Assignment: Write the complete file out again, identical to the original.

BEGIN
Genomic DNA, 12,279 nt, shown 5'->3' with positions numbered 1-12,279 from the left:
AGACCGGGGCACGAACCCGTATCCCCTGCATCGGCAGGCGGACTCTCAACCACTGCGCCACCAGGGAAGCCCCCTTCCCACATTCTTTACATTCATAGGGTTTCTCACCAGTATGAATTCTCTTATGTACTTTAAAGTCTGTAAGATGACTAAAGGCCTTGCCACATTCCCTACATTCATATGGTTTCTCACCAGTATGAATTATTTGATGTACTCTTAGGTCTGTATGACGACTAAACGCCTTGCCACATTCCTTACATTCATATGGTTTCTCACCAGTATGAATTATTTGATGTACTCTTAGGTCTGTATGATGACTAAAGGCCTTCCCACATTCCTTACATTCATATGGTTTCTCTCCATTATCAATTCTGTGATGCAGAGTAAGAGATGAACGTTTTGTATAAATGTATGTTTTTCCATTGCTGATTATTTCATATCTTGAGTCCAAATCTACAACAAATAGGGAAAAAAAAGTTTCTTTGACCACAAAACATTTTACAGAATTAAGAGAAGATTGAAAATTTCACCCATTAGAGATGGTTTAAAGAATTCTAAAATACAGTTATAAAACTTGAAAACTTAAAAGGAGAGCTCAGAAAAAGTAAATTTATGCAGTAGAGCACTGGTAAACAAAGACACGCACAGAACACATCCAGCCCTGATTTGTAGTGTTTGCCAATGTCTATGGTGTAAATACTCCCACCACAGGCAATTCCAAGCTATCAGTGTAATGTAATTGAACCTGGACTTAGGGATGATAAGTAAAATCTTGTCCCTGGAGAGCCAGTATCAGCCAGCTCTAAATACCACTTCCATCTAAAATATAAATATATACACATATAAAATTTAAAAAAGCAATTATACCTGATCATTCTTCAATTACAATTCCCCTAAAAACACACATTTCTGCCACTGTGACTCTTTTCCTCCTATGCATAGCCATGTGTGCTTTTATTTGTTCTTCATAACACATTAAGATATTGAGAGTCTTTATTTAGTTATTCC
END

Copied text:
Genomic DNA, 12,279 nt, shown 5'->3' with positions numbered 1-12,279 from the left:
AGACCGGGGCACGAACCCGTATCCCCTGCATCGGCAGGCGGACTCTCAACCACTGCGCCACCAGGGAAGCCCCCTTCCCACATTCTTTACATTCATAGGGTTTCTCACCAGTATGAATTCTCTTATGTACTTTAAAGTCTGTAAGATGACTAAAGGCCTTGCCACATTCCCTACATTCATATGGTTTCTCACCAGTATGAATTATTTGATGTACTCTTAGGTCTGTATGACGACTAAACGCCTTGCCACATTCCTTACATTCATATGGTTTCTCACCAGTATGAATTATTTGATGTACTCTTAGGTCTGTATGATGACTAAAGGCCTTCCCACATTCCTTACATTCATATGGTTTCTCTCCATTATCAATTCTGTGATGCAGAGTAAGAGATGAACGTTTTGTATAAATGTATGTTTTTCCATTGCTGATTATTTCATATCTTGAGTCCAAATCTACAACAAATAGGGAAAAAAAAGTTTCTTTGACCACAAAACATTTTACAGAATTAAGAGAAGATTGAAAATTTCACCCATTAGAGATGGTTTAAAGAATTCTAAAATACAGTTATAAAACTTGAAAACTTAAAAGGAGAGCTCAGAAAAAGTAAATTTATGCAGTAGAGCACTGGTAAACAAAGACACGCACAGAACACATCCAGCCCTGATTTGTAGTGTTTGCCAATGTCTATGGTGTAAATACTCCCACCACAGGCAATTCCAAGCTATCAGTGTAATGTAATTGAACCTGGACTTAGGGATGATAAGTAAAATCTTGTCCCTGGAGAGCCAGTATCAGCCAGCTCTAAATACCACTTCCATCTAAAATATAAATATATACACATATAAAATTTAAAAAAGCAATTATACCTGATCATTCTTCAATTACAATTCCCCTAAAAACACACATTTCTGCCACTGTGACTCTTTTCCTCCTATGCATAGCCATGTGTGCTTTTATTTGTTCTTCATAACACATTAAGATATTGAGAGTCTTTATTTAGTTATTCC